We explain to you what the EU-U.S. Privacy Shield is all about.

You are a European company and now want to gain a foothold in the USA?

Should personal data of your customers be transferred from the EU to the USA? Then, at the latest now, you should consider whether the EU-U.S. Privacy Shield might be the right legal basis for the transfer of data to the US for your company.

The EU-U.S. Privacy Shield is a data protection agreement between the European Commission and the U.S. Department of Commerce that governs the transfer of personal data from the EU to the United States. Since 12.07.2016, this has been regarded as the successor model to the Safe Harbor Agreement, which has been declared ineffective, and above all aims to achieve better protection of the privacy of European consumers and to increase transparency with regard to the collection, use and sharing of data. The advantage for American companies is that they can immediately prove that European data protection standards are adhered to in the company by means of a public certification under the Privacy Shield.

At the same time, the new Privacy Shield regulations also lead to an extensive need for action on the part of participating American companies, as various data protection regulations must be adhered to.

What do I need to know about Privacy Shield?

First of all, it is necessary to certify yourself for the Privacy Shield at and to ensure that you accept and comply with the Privacy Shield Principles. Once this has been done, it is now necessary to pay particular attention to the extensive information obligations that Principle I of the Privacy Shield provisions prescribes. This information shall be made unmistakable and clearly recognisable to the customer. This includes the types of data collected and the purpose for which the data was collected. In addition, whether a disclosure to third parties takes place and if so, for what purpose. In this context, the possible liability of your company must also be clarified if data is passed on to third parties not named or if the third party itself uses the data incorrectly. The consumer shall also be informed of his right of access to the data, of his right to choose the purpose for which the data may be used and of his right to correct or update the data collected. In addition, your company must have an independent dispute settlement mechanism in place and communicate it to the consumer.

In addition to these, there are other information obligations and internal company requirements that you as an American company must fulfill. Violation of these principles can lead to complaints from consumers as well as to official or court orders and, as a result, to substantial fines.

What does a company have to inform to participate in the EU-U.S. Privacy Shield?

In order to participate in the EU-U.S. Privacy Shield, the following information must be kept clearly visible:

  1. their participation in the privacy shield with a link to the privacy shield list or the web address of this list,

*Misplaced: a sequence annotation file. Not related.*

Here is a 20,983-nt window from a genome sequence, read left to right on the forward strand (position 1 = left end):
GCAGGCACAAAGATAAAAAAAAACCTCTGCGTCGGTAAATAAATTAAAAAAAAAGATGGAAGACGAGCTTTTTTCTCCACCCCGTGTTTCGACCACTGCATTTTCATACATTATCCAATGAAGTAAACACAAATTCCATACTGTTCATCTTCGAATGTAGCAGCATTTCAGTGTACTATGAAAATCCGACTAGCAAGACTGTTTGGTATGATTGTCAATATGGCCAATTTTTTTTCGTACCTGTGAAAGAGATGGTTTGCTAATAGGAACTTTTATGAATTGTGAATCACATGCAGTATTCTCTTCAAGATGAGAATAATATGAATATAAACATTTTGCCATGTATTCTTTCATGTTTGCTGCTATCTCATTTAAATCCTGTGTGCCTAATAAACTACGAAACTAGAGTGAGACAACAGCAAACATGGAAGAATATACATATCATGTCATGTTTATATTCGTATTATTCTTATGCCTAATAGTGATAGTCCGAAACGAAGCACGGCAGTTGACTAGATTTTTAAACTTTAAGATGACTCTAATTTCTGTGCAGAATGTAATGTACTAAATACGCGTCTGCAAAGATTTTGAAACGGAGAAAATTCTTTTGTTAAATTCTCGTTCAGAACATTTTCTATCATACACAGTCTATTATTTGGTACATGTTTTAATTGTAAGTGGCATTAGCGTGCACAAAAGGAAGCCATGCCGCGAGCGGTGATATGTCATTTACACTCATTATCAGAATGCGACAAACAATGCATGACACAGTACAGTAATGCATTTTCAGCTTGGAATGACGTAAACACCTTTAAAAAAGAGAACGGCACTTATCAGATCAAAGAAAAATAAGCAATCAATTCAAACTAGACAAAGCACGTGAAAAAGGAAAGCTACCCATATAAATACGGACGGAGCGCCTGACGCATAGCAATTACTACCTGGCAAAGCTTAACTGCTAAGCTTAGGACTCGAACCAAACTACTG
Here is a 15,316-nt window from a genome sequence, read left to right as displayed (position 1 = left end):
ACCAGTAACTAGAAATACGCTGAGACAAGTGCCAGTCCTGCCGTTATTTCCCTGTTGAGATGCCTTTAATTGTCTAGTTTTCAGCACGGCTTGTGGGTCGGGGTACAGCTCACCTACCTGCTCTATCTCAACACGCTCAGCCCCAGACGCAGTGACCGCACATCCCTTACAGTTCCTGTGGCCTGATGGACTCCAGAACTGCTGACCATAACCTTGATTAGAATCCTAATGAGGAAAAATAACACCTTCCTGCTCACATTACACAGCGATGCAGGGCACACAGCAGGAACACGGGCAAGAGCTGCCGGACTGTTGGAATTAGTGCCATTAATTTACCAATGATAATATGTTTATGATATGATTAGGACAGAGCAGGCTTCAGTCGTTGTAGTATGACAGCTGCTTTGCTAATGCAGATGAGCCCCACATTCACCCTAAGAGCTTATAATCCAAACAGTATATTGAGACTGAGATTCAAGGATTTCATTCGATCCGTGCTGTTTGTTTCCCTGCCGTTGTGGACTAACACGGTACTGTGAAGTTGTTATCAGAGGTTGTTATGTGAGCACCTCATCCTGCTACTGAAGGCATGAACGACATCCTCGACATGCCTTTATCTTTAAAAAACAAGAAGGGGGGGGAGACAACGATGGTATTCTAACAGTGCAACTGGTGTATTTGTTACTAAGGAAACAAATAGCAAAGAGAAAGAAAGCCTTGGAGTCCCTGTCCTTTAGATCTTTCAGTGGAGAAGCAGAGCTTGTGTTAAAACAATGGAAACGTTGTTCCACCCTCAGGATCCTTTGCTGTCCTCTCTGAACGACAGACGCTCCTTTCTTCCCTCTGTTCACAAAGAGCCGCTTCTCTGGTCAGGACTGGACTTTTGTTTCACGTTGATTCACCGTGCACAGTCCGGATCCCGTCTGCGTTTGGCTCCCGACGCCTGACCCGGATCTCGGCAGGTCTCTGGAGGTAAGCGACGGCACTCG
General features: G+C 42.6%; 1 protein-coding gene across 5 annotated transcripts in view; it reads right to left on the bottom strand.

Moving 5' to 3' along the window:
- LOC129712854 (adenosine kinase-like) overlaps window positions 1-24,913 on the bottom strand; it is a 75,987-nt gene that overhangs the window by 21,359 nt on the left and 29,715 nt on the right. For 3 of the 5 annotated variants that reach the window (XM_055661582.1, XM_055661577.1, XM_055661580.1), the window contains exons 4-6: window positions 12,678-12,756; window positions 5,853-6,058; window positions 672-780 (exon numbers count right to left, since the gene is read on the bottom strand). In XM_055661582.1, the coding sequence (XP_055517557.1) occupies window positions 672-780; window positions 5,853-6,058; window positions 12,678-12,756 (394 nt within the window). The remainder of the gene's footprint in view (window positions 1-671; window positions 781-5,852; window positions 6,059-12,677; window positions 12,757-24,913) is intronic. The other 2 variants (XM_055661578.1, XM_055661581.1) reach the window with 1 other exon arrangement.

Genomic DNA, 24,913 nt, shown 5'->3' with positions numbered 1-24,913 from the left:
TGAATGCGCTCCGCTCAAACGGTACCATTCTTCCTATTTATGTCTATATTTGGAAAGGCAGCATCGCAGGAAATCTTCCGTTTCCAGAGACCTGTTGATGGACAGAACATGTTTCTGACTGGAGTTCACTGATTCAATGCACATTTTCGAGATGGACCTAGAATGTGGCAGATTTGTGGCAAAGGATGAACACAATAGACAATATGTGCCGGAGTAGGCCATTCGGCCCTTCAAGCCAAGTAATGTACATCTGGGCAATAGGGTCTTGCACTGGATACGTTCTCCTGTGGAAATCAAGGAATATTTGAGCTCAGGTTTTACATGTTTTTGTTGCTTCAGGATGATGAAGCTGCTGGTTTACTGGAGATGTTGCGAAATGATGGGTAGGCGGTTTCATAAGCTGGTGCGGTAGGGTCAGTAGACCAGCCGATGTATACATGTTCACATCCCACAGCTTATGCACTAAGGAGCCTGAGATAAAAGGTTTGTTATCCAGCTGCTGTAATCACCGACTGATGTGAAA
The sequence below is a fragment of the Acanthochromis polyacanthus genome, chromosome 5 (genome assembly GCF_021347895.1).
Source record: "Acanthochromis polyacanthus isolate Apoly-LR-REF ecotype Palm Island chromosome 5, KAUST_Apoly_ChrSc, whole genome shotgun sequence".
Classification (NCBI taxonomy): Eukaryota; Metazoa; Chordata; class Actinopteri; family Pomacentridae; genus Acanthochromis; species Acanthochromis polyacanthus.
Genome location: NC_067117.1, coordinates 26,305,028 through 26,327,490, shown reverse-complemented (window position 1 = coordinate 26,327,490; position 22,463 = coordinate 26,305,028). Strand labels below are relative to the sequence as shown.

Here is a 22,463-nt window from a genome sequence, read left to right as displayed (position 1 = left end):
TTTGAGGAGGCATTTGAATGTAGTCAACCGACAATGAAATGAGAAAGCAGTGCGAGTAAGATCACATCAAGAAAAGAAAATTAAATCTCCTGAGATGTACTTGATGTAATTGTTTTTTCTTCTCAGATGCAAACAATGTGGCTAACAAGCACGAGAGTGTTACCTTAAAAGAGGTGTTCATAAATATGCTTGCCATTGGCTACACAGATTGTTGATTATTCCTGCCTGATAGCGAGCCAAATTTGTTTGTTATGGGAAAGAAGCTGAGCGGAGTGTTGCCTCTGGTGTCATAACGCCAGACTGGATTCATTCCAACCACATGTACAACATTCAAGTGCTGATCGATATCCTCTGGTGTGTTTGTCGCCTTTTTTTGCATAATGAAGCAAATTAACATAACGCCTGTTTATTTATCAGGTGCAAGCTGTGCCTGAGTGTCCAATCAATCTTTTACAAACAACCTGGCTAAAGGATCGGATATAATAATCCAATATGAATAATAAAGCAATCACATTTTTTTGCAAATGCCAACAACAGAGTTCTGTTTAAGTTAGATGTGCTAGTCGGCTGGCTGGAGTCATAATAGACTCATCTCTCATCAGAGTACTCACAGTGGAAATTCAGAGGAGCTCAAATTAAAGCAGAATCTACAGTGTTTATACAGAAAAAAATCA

2. the types of personal data collected and, where appropriate, the organisation’s entities or subsidiaries which also comply with the Principles,
  3. its obligation to apply the principles to all personal data received from the EU on the basis of the data protection notice,
  4. the purpose for which it collects and uses personal data about you,
  5. how to contact the organisation in the event of queries or complaints, including information on a relevant EU body that can respond to such queries or complaints,
  6. the category and identity of third parties to whom the data will be disclosed and the purpose of the disclosure,
  7. the right of individuals to have access to their personal data,
  8. the ways and means it makes available to private individuals to restrict the use and disclosure of their personal data,
  9. the independent Dispute Settlement Body designated to handle complaints and provide free redress to the individual, and whether it is 1) the body set up by data protection authorities, 2) an EU-based alternative dispute resolution provider, or 3) an US-based alternative dispute resolution provider,
  10. the investigative and enforcement powers of the FTC, Department of Transportation or any other authorized U.S. agency applicable to the organization,
  11. the possibility of initiating binding arbitration under certain conditions,
  12. the provision to disclose personal data upon legitimate request by public authorities in order to comply with national security or law enforcement requirements, and
  13. the liability of the organisation in the event of disclosure to third parties.

It is therefore particularly important to seek advice from an expert on this complex subject from the outset and not to take any risks.

We have already certified and advised well-known companies such as TeamSpeak Systems Inc. for the EU-U.S. Privacy Shield and therefore know exactly what is important.

Our attorney Stephan Hendel and the entire Gabler and Hendel law firm will be pleased to answer any questions you may have. We are also happy to take on the self-certification and the preparation of a legally compliant Privacy Shield declaration for you.